TechCabal Daily: Bank Alat. No, this is not a typo

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Rise and shine, people, today is Monday. New week, let’s get it!

1. If you were wondering what South African politicians you should follow on Twitter, here’s fifteen of them. Personally think Mbalula Fikile should have been number one, I’ve been following him since when he was sports minister when he was much more fun (warning, Zikoko link) and a walking meme (pictured above “stepping into Monday”). He’s minister of police now — less fun, but no less interesting.

2. A programmable bank account? The conventional wisdom (which a lot of stodgy banks aren’t keen on embracing in the first place) is to expose APIs that work at a general level. South Africa’s Standard Bank and development recruitment platform, OfferZen, are partnering to release bank accounts that can be programmed individually via API, effectively creating a personal sandbox within which anyone with the requisite skills can go wild about how they would programme their money. Sounds exciting, but it won’t be out until June 2017, so I’m not going to get ahead of myself. Link

+ Let’s hope it’s not stuntware – software that has more PR than business value, vapourware’s elder brother. And I just made this shit up, you can’t google it.

3. More fintech. Nigeria’s Wema bank is stunting with this cloak and daggers beta of theirs called “Alat”. Apparently, it’s a digital bank.

+ But, bia first…this “Alat” name, is that supposed to be a play on “Alert”? Nigerians love their bank alerts (warning, dance video).

+ Haven’t we seen this film before, with Access Bank’s Pay With Capture? Welp. Can only hope that Wema’s actual product isn’t as tacky as its name. Heh. Link

4. Apparently, only one African tech incubator/hub is profitable without grant funding…emphasis on without because as far as I know, the Co-Creation Hub in Lagos, which has had its own fair share of grant funding is doing pretty well for its self and has been for a while now, from a robust consulting and research business.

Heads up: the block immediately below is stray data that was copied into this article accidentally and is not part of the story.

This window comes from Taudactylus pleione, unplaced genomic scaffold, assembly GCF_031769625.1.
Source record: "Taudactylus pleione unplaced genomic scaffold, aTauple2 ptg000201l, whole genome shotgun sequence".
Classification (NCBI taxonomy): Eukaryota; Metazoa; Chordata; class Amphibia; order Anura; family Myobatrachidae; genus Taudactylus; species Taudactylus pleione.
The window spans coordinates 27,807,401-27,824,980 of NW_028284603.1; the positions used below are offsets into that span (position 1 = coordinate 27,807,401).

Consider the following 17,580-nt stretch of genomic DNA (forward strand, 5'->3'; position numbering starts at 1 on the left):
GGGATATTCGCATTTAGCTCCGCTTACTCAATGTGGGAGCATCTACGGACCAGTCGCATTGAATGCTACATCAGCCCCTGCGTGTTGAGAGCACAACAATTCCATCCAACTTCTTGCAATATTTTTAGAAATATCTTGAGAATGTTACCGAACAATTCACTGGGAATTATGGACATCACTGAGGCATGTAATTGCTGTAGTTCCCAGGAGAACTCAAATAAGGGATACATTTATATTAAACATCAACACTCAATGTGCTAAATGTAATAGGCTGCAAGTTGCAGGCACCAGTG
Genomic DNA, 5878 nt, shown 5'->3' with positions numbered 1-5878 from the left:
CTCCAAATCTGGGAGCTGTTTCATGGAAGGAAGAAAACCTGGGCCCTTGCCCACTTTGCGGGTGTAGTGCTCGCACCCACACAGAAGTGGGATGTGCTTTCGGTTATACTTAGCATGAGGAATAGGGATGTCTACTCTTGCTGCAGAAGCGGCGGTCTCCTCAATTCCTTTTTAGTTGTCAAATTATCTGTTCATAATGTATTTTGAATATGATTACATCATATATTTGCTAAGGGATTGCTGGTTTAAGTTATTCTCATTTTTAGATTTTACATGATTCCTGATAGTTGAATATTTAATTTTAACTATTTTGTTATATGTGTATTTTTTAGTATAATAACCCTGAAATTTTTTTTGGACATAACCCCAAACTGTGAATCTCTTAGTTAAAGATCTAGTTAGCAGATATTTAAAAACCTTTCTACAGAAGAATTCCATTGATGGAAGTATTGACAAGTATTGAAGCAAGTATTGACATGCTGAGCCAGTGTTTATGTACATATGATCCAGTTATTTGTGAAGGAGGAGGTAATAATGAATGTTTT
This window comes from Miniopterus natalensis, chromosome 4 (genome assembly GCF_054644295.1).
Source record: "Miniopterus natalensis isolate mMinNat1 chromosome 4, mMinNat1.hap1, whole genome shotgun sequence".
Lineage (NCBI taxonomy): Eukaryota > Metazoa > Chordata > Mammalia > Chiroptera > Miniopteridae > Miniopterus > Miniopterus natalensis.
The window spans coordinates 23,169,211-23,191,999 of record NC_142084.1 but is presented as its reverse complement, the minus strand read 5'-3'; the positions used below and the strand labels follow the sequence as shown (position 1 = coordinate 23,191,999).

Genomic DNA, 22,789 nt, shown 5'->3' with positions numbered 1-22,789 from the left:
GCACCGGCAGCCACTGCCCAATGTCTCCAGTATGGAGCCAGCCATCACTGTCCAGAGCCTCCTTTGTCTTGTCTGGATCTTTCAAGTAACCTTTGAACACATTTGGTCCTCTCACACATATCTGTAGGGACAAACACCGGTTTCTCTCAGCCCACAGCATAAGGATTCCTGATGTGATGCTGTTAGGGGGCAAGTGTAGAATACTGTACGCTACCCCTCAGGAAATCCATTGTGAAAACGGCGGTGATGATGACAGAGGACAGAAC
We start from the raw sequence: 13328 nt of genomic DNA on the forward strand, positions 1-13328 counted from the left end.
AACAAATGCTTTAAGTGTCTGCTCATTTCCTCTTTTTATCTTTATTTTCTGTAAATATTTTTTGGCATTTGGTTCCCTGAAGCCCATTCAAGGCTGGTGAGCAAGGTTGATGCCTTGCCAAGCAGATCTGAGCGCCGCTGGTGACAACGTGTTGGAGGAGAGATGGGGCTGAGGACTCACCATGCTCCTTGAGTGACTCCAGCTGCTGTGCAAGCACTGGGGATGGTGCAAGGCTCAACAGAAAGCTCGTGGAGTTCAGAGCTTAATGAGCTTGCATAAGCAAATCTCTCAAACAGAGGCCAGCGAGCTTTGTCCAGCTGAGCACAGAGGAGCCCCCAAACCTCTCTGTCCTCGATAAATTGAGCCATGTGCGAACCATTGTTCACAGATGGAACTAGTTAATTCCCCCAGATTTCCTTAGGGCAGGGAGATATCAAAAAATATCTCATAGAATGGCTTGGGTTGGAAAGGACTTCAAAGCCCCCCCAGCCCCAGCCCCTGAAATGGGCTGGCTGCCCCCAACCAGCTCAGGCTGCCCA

5. Speaking of hubs, the Kaduna state government in Northern Nigeria has just created one. The launch was well attended. Link

+ It has a blockchain lab. Interesting, considering that Nigeria’s Central Bank has disavowed all electronic currencies till further notice. The future will not be communicated via circular, obviously.

6. Techweez reports that Kenya’s cybercrime bill has been approved. Conspicuously missing from the report is what said bill, now law, actually means for Kenyan citizens., especially since African governments are becoming more sophisticated about online and digital censorship. I dey observe sha.

+ The bill was temporarily withdrawn from parliament in December 2016 for public consultation and to address loopholes.

7. Day 83. The internet shutdown in Anglophone Cameroon persists.

+ So far the blackout has cost the country nearly 3 million Euros. Link


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Other interesting things…

+ Nobody cares about number two, but did you know that Equitel is Kenya’s second largest mobile money service? MPesa is number one (JJCs, thank me). Link

+ Obinna Ukwuani and Lotte Elsa Goos have created a “New Economy Skills Accelerator” in Lagos. NESA is taking applications into its first cohort for web development. Link

+ In today’s fintech “innovation” news, Zimbabweans have started using POS machines to observe the traditional custom of giving cash at weddings because banknotes are scarce. Not very romantic, but whatever gets the job done? Link.

+ Speaking of weddings, I woke up from my weekend haze to this stunning picture from Jenni Naiaretti and Mark Essien’s wedding. Congratulate them!

+ For Nigerians who care, Ifeanyi Gbemudu reviewed the Access Bank mobile app. It rambles in places, but he’s got some solid points. Link

+ Seyi Taylor spent his weekend in 2G Nigeria and is experiencing an “epiphany” about the reality of how the average Nigerian accesses digital content and services. Epiphany here is also known as stuff you know in theory but are contextually disconnected from and forget until you are forcefully reminded. Link

+ Meanwhile, Trace TV is getting into the African SVOD market, and while the launch isn’t “big”, the talk sure is. To Balancing Act Africa’s Russell Southwood, they said “we’re doing in 2 weeks what Netflix did in 10 years.” All the best, mes amis. Link


Upcoming events…

Lagos and Abuja: Demo Africa Innovation Tour. April 10 and 12, respectively. Link

Lagos and Abuja: Open day at re:Learn, an opportunity for kids (5-18) to experience programming first hand. April 14th. Link

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POS machines are disrupting cash at weddings –